Paris, 1938. A young social worker from Brooklyn, Sylvia Ageloff was in the French capitol to study the language. And as a member of Leon Trotsky’s inner circle, she was also an American delegate to an organizational meeting of the Russian revolutionary’s followers. And, marked by Josef Stalin’s secret agents, Sylvia was about to become a pawn in the plot to kill Trotsky, as John P. Davidson depicts in The Obedient Assassin: A Novel Based on a True Story (Delphinium Press, February 2014).
Bookish, bespectacled, and Jewish, Sylvia was swept off her feet by a handsome, mysterious aristocrat. “She fell in love,” says Davidson, “and because she was in love, she missed clue after clue, and turned a blind eye because she wanted to believe in this romance, and this man who had feelings for her.”
Sylvia knew him as Jacques Mornard, estranged son of a Belgian diplomat, but his real name was Jaime Ramón Mercader del Rio Hernandez, and even her introduction to him, by her American friend, was orchestrated by the NKVD, the Communist Party’s all-powerful police force.
One hundred years after Mercader’s birth (on February 7, 1914 in Barcelona, Spain), historians are still puzzling out his role as an assassin. The spark for Davidson’s book came to him while he visited the Leon Trotsky Museum in Mexico City.
Moved by the photographs on the walls (and the bullet holes in the walls), Davidson began to wonder: what was Trotsky doing in Mexico? Why did the photographs include Diego Rivera, Frida Kahlo, and Andre Breton, three of the era’s most extraordinary artists? And how could an assassin enter a heavily guarded compound—did Trotsky know he was about to die?
Davidson soon discovered amazing first-person accounts in the Hoover Institution at Stanford University in California. “Immediately after [Trotsky’s] assassination, the Fourth International [the organization of Trotsky’s followers] asked its members who had known Ramón and Sylvia to write down their memories,” says Davidson, speaking by phone from his home in Austin, Texas.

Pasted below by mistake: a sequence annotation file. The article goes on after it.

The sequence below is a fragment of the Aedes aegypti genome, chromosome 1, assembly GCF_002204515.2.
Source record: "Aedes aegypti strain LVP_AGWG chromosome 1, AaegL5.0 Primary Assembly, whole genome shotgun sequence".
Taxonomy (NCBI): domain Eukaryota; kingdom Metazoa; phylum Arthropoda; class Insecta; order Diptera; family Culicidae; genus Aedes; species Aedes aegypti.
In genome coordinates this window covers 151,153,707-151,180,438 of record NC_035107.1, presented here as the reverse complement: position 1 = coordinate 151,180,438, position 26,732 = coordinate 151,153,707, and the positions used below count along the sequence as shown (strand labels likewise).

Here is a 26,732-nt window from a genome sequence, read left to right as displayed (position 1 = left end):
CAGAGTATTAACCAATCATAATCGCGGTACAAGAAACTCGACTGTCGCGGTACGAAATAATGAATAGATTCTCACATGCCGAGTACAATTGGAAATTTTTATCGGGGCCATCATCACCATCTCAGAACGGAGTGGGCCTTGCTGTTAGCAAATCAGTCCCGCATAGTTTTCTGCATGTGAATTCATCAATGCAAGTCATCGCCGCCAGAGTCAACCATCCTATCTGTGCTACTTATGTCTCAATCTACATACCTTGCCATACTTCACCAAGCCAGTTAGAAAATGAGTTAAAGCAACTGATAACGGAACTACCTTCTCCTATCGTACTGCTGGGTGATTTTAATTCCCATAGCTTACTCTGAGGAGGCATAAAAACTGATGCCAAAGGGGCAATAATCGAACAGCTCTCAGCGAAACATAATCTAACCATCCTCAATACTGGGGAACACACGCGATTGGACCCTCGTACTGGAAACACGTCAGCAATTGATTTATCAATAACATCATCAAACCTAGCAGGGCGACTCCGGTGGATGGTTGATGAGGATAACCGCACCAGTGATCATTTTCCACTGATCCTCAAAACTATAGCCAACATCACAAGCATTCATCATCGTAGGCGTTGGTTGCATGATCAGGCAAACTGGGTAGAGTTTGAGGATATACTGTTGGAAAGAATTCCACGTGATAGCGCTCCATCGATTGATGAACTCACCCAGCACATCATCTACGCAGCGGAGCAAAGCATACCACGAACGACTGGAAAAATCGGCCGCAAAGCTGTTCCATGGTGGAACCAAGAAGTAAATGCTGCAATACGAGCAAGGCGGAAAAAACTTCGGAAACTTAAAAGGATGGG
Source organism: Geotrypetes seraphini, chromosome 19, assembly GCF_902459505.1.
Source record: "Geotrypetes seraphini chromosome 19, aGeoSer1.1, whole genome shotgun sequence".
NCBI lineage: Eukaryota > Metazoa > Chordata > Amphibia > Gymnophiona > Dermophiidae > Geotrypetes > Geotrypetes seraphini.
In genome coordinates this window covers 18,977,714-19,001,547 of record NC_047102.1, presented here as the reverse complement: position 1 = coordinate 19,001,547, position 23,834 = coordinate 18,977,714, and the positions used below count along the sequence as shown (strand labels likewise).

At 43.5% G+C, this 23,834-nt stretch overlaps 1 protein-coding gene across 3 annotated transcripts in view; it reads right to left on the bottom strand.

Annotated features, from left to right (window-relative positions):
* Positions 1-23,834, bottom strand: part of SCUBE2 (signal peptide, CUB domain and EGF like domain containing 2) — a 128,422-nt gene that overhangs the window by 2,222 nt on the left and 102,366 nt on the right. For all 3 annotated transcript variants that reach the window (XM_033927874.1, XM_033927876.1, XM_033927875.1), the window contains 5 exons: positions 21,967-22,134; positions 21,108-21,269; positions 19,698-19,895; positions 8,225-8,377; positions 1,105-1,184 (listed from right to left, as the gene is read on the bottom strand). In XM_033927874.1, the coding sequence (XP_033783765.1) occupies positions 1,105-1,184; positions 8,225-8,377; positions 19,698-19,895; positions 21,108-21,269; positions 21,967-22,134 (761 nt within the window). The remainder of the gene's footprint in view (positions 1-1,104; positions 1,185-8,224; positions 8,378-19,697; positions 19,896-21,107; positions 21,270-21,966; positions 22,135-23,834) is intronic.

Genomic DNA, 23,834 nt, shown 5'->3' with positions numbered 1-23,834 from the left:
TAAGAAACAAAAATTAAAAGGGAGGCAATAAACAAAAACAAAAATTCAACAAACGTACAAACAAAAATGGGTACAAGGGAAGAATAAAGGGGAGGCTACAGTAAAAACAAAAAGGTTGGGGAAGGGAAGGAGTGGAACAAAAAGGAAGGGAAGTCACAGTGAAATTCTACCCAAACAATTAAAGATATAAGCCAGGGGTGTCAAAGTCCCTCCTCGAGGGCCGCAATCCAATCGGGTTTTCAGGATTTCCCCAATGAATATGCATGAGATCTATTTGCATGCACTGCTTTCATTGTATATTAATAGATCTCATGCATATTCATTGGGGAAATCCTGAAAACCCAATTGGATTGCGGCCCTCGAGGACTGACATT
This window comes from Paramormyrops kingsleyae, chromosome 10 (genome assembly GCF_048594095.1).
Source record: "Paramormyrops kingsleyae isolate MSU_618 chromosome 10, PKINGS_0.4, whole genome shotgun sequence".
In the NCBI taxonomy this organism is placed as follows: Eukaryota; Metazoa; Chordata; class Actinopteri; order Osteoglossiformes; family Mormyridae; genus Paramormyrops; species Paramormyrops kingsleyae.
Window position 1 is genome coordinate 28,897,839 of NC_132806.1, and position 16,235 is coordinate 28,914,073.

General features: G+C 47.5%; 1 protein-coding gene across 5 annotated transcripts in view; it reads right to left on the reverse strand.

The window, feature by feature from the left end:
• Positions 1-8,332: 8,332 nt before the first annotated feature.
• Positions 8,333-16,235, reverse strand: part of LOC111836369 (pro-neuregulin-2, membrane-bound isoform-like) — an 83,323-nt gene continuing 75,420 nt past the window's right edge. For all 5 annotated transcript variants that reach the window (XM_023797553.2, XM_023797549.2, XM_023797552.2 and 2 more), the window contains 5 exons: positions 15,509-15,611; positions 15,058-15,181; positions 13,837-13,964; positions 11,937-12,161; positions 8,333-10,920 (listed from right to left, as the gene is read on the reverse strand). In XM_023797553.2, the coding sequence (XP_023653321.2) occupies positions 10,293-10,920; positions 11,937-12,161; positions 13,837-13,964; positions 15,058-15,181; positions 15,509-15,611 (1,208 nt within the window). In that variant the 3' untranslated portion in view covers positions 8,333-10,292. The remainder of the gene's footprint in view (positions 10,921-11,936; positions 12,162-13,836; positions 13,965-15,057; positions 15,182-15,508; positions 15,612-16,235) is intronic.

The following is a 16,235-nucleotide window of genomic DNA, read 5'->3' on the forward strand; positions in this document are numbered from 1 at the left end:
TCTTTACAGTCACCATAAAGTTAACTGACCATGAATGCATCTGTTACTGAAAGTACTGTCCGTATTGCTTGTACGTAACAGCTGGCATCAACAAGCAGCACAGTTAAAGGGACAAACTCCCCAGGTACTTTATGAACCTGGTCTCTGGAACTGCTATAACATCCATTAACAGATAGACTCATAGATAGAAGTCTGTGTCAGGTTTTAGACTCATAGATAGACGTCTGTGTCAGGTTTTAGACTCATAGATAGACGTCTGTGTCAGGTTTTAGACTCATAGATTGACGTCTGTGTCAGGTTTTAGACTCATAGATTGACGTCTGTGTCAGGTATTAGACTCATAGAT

Included were statements from Trotsky’s guards, powerful Mexican Communists, Sylvia’s sisters, and Alfred and Marguerite Rosmer, Trotsky supporters who had brought his grandson to Mexico after Trotsky’s son was murdered in France.
“It was a small file,” says Davidson. “They were not lengthy documents…but they were like the seeds. It was a pathway for me to follow: the breadcrumbs were the words.”
Davidson’s first book, The Long Road North (Doubleday, 1980), is a nonfiction account of Mexican workers crossing the border for work in Texas that began as articles for Texas Monthly magazine.
The Obedient Assassin started out to be nonfiction as well, says Davidson. “Then I realized I had to give myself leeway to tell the story. I had to fictionalize it.” The result, he believes, is probably the fullest account of Trotsky’s assassination.
The culmination of more than a decade of research, the book adds another piece of the puzzle that was the real Leon Trotsky. More famous than Lenin before the October Revolution of 1917, a decade later Trotsky had broken with Stalin and the Communist Party over the concentration of power in the party’s central committee. Trotsky thought that if power was too tightly controlled, the party would not be democratic enough.
Stalin literally erased Trotsky from photographs, says Davidson. He was called a fascist, and a self-aggrandizing traitor to the cause. “They blackened his name. And I think a lot of people in the former Soviet Union today either know nothing about Trotsky, or are confused about who he was.”